By Abimbola Lagbedu
Come September, when the new academic session would begin, pupils of primary and junior secondary schools (JSS) across the country may be exposed to a new subject.
The Nigerian Educational Research and Development Council (NERDC), in collaboration with the National Agency for Food and Drug Administration and Control (NAFDAC), is working towards the infusion of food and drug safety elements into the Basic Education Curriculum (BEC), to stimulate behavioural change on health issues, especially among school children in Nigeria.
While the planning and writing workshop for the infusion has already commenced, the teaching of the new subject is expected to begin in primary and junior secondary schools nationwide in September, when the implementation of the newly revised BEC will kick off.
The council also plans to embark on capacity building of teachers. The new subject is intended to create an awareness among school children, on the use, misuse and abuse of drugs and products. Pupils are to learn topics such as identification, sources, implications of taking fake, counterfeit and substandard food and medicines.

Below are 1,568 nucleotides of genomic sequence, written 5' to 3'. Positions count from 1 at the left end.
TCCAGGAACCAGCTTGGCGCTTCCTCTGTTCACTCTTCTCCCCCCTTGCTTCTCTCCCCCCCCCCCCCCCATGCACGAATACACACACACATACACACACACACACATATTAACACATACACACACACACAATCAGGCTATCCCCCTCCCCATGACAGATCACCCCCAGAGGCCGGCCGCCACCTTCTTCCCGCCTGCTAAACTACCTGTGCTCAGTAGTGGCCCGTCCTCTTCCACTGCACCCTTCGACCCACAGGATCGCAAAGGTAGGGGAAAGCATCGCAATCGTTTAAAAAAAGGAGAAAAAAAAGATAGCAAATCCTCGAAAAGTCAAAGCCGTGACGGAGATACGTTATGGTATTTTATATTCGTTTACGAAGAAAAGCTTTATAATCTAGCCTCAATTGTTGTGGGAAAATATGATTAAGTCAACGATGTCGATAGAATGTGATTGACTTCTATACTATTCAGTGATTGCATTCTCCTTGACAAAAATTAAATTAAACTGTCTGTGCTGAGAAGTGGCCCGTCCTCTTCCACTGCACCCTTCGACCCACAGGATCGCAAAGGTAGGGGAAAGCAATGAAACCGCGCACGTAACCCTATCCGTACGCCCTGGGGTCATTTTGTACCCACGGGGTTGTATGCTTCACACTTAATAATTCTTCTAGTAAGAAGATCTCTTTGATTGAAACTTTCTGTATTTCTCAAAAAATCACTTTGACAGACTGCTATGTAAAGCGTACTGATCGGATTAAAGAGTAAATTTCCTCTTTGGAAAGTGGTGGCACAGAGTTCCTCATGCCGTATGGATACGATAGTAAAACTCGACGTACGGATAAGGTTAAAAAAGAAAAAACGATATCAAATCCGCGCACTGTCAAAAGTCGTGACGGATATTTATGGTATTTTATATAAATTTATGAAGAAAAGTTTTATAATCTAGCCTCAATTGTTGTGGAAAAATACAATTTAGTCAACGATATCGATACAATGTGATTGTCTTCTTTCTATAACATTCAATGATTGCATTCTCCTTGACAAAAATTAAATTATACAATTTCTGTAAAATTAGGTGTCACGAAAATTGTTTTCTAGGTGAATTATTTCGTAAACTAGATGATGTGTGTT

Besides, subjects such as Basic Science, Basic Technology, Information Technology, Physical and Health Education (PHE), Home Economics and Agriculture, Social Studies, Civic Education, Security Education, Business Studies and English Studies have been identified to carry the food drug safety elements.
Executive Secretary of the NERDC, Prof. Godswill Obioma, who briefed journalsits at the Planning and Writing Workshop for the purpose, held in Lagos recently, explained that antecedents to the infusion process started when the council was directed by the 57th National Council on Education (NCE) meeting, to commence the process in collaboration with NAFDAC.